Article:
Lake is not alone in his desire to keep warming the planet with carbon dioxide; he is only a cog in a Republican machine seeking to raise natural gas demand.
Comment: Vague and unpersuasive, Chris. A qualitative change toward warming begs the question of specifics. Global lukewarming and CO2 fertilization negate the alarmist narrative. IPCC scare-model scenarios need a big haircut. And show me your time series data on weather extremes to see about the trends. And yes, natural gas interests want to increase demand, really try to recapture the demand lost to a government-enabled, inferior competitor.
If successful, Republicans will ensure Texas consumers will over-invest in a fading technology that will weigh on their electricity bills, contribute to a hotter planet, trigger more drastic climate action later and massively under-invest in the clean technology that will dominate the next century.
Comment: Natural gas combined cycle is “fading technology”? It is the technology to beat!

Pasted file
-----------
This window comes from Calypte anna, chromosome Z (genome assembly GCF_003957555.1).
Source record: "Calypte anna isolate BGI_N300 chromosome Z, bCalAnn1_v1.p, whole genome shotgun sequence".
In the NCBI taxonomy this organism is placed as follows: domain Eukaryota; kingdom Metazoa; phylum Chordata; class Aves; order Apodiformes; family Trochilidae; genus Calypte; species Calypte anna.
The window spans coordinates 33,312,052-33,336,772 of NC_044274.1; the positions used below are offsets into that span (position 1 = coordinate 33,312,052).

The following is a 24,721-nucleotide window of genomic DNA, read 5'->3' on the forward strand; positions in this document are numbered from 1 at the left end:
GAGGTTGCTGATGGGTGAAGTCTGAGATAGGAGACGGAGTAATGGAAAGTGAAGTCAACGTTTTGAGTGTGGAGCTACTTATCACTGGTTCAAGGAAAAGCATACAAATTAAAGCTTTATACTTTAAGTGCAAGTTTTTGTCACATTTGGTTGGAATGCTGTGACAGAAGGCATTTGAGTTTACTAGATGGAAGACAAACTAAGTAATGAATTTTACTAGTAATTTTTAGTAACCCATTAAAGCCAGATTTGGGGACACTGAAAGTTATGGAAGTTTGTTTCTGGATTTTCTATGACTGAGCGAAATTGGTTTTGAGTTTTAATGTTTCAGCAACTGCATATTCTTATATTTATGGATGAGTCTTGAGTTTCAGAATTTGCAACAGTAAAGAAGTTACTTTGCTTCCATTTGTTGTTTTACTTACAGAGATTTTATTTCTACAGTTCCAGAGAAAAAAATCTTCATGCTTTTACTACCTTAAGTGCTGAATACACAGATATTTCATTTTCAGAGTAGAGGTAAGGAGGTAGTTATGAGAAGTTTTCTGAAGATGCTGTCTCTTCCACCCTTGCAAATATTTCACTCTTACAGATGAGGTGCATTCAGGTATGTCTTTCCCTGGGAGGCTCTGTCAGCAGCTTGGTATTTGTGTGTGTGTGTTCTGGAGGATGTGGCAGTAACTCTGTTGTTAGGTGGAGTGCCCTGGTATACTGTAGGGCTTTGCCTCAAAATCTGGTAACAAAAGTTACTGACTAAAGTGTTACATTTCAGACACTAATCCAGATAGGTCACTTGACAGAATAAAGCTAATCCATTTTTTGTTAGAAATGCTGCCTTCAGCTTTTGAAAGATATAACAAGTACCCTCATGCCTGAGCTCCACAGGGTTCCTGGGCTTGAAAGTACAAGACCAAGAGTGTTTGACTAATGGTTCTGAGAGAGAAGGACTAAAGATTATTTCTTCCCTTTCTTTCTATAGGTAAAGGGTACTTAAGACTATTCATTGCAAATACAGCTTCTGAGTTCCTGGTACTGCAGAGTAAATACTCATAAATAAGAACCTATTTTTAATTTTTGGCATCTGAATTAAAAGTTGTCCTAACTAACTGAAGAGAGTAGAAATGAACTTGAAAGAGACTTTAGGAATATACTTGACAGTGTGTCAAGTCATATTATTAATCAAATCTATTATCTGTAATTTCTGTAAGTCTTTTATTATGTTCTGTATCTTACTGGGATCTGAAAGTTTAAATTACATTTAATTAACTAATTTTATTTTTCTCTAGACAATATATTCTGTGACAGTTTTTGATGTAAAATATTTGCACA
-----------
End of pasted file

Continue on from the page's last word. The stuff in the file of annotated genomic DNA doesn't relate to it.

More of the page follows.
The fossil fuel industry’s mojo remains powerful at the Legislature, if not totally unchecked.
Comment: Politics begets politics. The government-enabled takeover of the Texas grid by wind and solar started this. Ken Lay, George W. and Rick Perry.
A plan to spend $18 billion on 10 natural gas power plants that we should never need is foundering. Insiders say Senate Bill 6 will die in the House after almost every industry group opposed it, though resuscitation is possible before May 20. Another plot to give for-profit corporations $10 billion in interest-free loans to build more natural gas power plants is alive and well. Senate Bill 2627, which a House committee will consider today, would also provide generators with a completion bonus for putting new megawatts on the grid.
Comment: Texas has a wounded grid thanks to government policy. Now what? Don’t like this recipe for reliability? Then support the obvious policy: ending the wind/solar takeover of the grid. No new capacity, retire existing capacity. Improve margins for the reliables via a free and fair market.